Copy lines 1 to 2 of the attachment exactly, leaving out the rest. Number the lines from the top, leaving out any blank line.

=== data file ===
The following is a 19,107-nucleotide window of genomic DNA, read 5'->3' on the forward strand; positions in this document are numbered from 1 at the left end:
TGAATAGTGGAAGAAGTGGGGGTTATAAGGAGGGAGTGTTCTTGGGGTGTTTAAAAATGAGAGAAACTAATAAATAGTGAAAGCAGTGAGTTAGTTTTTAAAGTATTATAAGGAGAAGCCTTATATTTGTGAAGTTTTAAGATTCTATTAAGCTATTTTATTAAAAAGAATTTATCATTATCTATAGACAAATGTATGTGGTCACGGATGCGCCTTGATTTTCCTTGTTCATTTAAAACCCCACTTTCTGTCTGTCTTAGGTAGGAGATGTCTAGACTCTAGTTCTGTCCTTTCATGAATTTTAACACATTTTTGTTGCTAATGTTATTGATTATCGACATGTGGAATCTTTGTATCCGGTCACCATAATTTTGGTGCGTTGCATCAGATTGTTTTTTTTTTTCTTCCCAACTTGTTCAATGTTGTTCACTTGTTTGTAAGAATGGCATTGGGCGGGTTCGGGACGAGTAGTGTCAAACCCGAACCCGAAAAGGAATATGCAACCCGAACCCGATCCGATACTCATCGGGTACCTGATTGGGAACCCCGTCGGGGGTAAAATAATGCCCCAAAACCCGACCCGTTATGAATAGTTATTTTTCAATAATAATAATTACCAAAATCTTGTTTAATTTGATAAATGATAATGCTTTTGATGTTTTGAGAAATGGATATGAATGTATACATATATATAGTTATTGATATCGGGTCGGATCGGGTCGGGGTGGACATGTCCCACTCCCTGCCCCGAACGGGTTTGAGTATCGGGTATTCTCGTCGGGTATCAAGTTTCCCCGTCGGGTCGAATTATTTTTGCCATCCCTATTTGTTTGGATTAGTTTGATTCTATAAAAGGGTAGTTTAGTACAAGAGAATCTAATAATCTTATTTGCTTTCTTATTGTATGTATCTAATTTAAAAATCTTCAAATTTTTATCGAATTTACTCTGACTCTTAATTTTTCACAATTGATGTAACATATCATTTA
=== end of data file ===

The following is a 19,107-nucleotide window of genomic DNA, read 5'->3' on the forward strand; positions in this document are numbered from 1 at the left end:
TGAATAGTGGAAGAAGTGGGGGTTATAAGGAGGGAGTGTTCTTGGGGTGTTTAAAAATGAGAGAAACTAATAAATAGTGAAAGCAGTGAGTTAGTTTTTAAAGTATTATAAGGAGAAGCCTTATATTTGTGAAGTTTTAAGATTCTATTAAGCTATTTTATTAAAAAGAATTTATCATTATCTATAGACAAATGTATGTGGTCACGGATGCGCCTTGATTTTCCTTGTTCATTTAAAACCCCACTTTCTGTCTGTCTTAGGTAGGAGATGTCTAGACTCTAGTTCTGTCCTTTCATGAATTTTAACACATTTTTGTTGCTAATGTTATTGATTATCGACATGTGGAATCTTTGTATCCGGTCACCATAATTTTGGTGCGTTGCATCAGATTGTTTTTTTTTTTCTTCCCAACTTGTTCAATGTTGTTCACTTGTTTGTAAGAATGGCATTGGGCGGGTTCGGGACGAGTAGTGTCAAACCCGAACCCGAAAAGGAATATGCAACCCGAACCCGATCCGATACTCATCGGGTACCTGATTGGGAACCCCGTCGGGGGTAAAATAATGCCCCAAAACCCGACCCGTTATGAATAGTTATTTTTCAATAATAATAATTACCAAAATCTTGTTTAATTTGATAAATGATAATGCTTTTGATGTTTTGAGAAATGGATATGAATGTATACATATATATAGTTATTGATATCGGGTCGGATCGGGTCGGGGTGGACATGTCCCACTCCCTGCCCCGAACGGGTTTGAGTATCGGGTATTCTCGTCGGGTATCAAGTTTCCCCGTCGGGTCGAATTATTTTTGCCATCCCTATTTGTTTGGATTAGTTTGATTCTATAAAAGGGTAGTTTAGTACAAGAGAATCTAATAATCTTATTTGCTTTCTTATTGTATGTATCTAATTTAAAAATCTTCAAATTTTTATCGAATTTACTCTGACTCTTAATTTTTCACAATTGATGTAACATATCATTTA